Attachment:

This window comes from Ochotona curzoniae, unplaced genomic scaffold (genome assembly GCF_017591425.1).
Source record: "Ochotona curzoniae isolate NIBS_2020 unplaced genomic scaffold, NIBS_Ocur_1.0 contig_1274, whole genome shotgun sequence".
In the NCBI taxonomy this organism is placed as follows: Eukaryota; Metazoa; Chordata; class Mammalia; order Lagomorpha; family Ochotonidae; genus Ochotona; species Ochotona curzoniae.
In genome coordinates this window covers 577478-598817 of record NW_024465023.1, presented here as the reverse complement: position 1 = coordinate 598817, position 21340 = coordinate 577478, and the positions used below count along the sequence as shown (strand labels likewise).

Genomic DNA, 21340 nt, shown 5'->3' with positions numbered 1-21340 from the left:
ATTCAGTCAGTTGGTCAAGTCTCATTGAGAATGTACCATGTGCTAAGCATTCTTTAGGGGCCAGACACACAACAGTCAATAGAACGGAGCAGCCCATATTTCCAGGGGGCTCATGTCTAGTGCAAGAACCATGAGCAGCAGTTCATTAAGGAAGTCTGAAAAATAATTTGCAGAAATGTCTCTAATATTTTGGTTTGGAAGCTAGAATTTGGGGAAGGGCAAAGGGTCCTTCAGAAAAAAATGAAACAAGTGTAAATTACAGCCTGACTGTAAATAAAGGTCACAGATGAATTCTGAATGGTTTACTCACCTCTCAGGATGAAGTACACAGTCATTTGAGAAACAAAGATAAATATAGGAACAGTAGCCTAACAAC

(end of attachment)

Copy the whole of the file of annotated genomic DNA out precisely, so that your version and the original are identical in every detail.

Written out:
This window comes from Ochotona curzoniae, unplaced genomic scaffold (genome assembly GCF_017591425.1).
Source record: "Ochotona curzoniae isolate NIBS_2020 unplaced genomic scaffold, NIBS_Ocur_1.0 contig_1274, whole genome shotgun sequence".
In the NCBI taxonomy this organism is placed as follows: Eukaryota; Metazoa; Chordata; class Mammalia; order Lagomorpha; family Ochotonidae; genus Ochotona; species Ochotona curzoniae.
In genome coordinates this window covers 577478-598817 of record NW_024465023.1, presented here as the reverse complement: position 1 = coordinate 598817, position 21340 = coordinate 577478, and the positions used below count along the sequence as shown (strand labels likewise).

Genomic DNA, 21340 nt, shown 5'->3' with positions numbered 1-21340 from the left:
ATTCAGTCAGTTGGTCAAGTCTCATTGAGAATGTACCATGTGCTAAGCATTCTTTAGGGGCCAGACACACAACAGTCAATAGAACGGAGCAGCCCATATTTCCAGGGGGCTCATGTCTAGTGCAAGAACCATGAGCAGCAGTTCATTAAGGAAGTCTGAAAAATAATTTGCAGAAATGTCTCTAATATTTTGGTTTGGAAGCTAGAATTTGGGGAAGGGCAAAGGGTCCTTCAGAAAAAAATGAAACAAGTGTAAATTACAGCCTGACTGTAAATAAAGGTCACAGATGAATTCTGAATGGTTTACTCACCTCTCAGGATGAAGTACACAGTCATTTGAGAAACAAAGATAAATATAGGAACAGTAGCCTAACAAC